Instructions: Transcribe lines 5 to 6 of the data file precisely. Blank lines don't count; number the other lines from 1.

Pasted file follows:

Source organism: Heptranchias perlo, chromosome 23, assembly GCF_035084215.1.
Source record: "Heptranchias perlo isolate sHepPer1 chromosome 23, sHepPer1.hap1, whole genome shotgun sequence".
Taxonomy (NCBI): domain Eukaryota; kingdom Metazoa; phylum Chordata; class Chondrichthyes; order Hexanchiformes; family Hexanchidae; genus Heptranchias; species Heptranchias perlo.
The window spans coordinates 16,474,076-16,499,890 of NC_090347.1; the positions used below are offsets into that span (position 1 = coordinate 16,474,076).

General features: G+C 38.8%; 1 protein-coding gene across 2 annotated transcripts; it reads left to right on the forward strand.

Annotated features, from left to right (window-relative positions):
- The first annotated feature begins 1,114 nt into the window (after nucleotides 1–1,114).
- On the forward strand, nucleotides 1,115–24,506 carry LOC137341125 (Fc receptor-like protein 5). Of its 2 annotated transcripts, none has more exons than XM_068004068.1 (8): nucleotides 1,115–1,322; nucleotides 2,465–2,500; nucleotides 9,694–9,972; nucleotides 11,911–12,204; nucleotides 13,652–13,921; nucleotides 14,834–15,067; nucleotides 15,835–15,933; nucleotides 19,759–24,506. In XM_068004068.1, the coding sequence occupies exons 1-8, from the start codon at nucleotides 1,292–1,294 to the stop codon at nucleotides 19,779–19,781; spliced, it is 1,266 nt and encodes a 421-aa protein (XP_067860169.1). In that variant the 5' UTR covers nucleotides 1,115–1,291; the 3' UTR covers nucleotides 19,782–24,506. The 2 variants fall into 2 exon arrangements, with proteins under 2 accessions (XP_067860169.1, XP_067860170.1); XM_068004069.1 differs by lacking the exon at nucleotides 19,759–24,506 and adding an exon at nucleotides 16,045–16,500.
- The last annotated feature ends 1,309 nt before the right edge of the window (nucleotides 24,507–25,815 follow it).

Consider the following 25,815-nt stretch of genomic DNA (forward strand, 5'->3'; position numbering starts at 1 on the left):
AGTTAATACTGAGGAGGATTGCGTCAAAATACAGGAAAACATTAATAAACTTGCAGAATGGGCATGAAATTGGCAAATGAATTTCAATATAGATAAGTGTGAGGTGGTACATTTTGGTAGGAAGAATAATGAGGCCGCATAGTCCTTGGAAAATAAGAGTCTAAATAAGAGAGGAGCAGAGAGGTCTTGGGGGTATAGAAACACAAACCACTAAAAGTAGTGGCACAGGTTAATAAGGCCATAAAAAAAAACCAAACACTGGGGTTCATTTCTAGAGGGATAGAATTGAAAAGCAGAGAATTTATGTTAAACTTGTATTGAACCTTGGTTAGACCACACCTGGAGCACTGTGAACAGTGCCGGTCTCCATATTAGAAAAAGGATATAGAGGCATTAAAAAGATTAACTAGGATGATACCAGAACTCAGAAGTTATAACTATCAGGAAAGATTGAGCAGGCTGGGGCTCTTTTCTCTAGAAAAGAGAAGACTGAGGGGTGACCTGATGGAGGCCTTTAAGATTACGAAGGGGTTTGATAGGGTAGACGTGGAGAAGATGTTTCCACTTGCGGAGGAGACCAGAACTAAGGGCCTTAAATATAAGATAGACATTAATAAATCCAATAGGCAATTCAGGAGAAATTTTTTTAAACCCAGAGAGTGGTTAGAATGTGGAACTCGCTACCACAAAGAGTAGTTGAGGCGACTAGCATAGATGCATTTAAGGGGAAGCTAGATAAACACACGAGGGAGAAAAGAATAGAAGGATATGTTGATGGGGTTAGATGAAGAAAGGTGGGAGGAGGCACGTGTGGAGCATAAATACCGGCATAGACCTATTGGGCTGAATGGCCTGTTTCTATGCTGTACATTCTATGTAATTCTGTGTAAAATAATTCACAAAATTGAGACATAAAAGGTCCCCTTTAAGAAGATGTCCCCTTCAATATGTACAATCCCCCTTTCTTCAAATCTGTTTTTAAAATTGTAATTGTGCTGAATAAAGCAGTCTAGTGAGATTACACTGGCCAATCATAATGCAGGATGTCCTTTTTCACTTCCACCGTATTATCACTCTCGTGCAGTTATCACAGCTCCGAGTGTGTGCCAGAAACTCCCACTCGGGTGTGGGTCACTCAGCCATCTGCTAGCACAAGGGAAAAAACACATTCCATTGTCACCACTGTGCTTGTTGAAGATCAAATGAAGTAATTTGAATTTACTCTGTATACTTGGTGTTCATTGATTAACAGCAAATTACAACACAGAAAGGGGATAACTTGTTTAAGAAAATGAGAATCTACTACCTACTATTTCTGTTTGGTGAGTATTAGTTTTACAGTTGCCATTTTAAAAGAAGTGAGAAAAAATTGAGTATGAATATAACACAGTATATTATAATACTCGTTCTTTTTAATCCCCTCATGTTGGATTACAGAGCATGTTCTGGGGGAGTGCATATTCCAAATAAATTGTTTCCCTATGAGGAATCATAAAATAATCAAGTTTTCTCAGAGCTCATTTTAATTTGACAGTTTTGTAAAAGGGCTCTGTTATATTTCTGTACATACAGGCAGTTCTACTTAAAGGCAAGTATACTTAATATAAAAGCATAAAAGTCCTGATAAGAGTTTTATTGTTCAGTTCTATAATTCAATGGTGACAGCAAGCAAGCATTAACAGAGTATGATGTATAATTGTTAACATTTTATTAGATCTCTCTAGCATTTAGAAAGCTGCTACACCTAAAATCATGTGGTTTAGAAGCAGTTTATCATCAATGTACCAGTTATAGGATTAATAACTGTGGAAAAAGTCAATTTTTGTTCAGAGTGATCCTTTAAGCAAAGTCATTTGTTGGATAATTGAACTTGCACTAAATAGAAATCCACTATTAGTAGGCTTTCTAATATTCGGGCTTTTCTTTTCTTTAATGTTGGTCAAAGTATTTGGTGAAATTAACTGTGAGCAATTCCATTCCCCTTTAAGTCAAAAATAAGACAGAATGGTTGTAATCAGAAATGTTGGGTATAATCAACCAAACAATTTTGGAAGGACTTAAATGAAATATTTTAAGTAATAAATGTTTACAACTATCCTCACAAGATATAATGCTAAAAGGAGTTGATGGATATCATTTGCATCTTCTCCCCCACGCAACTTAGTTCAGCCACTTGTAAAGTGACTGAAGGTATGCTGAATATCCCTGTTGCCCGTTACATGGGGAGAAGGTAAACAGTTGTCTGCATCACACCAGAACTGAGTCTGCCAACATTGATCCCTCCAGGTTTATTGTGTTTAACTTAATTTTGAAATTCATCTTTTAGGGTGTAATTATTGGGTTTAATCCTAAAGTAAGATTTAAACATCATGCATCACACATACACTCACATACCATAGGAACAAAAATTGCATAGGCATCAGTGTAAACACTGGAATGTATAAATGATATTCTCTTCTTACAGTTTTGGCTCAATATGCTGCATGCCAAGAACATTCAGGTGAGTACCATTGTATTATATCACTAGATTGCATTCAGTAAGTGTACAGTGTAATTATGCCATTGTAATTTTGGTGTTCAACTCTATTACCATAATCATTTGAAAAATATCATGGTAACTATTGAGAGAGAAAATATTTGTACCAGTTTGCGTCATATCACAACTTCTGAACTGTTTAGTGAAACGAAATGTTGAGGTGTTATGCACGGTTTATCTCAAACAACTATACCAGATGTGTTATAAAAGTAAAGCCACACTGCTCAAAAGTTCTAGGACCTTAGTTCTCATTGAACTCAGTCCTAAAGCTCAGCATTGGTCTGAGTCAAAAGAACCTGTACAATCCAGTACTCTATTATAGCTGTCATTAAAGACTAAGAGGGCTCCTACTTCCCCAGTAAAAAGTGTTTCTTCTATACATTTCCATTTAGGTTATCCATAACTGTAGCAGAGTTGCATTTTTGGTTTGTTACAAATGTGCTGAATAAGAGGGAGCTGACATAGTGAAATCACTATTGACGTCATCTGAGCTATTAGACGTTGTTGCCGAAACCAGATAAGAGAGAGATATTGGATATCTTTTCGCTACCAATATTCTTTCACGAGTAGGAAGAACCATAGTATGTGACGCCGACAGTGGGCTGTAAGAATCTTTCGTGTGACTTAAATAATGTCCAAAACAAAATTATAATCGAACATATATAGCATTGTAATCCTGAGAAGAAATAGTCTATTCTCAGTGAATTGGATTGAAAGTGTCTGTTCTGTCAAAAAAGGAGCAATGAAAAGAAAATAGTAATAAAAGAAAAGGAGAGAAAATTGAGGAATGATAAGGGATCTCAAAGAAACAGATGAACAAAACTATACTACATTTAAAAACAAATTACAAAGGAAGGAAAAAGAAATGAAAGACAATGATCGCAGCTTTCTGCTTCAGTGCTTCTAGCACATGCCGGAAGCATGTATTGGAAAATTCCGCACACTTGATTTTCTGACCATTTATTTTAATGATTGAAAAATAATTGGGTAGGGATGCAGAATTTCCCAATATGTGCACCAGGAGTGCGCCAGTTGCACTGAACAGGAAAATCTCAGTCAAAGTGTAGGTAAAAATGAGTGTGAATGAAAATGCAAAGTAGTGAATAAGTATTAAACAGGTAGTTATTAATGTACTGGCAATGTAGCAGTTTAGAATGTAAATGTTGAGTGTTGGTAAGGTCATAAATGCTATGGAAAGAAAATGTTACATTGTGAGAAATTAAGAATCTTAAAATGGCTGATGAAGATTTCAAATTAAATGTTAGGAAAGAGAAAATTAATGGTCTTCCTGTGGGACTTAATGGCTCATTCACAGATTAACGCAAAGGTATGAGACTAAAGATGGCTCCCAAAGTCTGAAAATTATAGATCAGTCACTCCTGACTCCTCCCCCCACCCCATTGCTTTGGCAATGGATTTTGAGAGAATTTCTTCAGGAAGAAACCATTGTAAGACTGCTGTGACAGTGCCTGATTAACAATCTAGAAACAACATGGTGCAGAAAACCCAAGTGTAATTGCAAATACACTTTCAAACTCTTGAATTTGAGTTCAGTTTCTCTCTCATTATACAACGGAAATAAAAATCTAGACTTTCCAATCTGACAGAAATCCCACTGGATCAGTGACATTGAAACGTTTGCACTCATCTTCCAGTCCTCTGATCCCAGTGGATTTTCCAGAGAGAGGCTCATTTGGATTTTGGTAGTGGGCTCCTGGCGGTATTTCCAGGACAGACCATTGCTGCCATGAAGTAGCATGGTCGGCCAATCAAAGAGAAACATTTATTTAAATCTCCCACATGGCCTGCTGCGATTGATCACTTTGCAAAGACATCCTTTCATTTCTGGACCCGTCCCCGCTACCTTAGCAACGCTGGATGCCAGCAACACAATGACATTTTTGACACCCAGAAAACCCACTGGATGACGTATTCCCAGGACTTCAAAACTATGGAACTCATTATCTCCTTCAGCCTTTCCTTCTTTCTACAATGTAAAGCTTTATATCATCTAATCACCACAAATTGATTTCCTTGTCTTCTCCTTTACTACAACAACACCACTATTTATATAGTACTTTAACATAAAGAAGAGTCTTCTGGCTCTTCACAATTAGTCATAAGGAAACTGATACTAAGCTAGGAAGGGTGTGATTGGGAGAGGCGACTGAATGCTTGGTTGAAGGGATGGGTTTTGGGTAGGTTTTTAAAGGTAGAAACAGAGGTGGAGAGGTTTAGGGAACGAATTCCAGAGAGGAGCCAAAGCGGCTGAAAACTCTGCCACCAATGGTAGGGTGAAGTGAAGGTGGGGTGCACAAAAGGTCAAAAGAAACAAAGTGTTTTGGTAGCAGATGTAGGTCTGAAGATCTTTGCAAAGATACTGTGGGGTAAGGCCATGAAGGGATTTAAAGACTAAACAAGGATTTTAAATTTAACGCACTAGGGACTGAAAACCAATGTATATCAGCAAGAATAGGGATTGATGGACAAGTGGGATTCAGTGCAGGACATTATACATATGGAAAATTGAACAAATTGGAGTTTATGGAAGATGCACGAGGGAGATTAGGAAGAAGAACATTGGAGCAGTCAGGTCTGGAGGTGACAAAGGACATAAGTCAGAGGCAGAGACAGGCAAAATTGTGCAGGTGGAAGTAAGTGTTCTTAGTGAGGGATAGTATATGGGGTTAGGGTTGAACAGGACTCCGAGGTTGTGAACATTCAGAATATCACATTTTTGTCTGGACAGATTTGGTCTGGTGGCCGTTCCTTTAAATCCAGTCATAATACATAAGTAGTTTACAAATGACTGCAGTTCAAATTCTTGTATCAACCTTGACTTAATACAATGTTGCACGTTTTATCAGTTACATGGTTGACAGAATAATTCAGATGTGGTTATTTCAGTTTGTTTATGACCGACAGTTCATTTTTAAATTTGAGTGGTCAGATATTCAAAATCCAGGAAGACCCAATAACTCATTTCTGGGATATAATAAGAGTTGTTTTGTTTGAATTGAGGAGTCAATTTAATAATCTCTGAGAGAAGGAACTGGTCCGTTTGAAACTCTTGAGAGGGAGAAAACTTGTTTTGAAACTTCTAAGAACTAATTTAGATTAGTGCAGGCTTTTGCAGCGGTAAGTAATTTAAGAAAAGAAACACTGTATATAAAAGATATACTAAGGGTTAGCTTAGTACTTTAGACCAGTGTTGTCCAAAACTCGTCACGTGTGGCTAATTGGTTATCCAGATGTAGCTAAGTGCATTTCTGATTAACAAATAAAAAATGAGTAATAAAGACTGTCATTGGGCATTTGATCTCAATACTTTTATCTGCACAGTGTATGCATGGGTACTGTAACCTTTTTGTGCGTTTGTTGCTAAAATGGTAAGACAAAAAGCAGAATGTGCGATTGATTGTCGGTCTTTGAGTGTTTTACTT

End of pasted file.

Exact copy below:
General features: G+C 38.8%; 1 protein-coding gene across 2 annotated transcripts; it reads left to right on the forward strand.

Annotated features, from left to right (window-relative positions):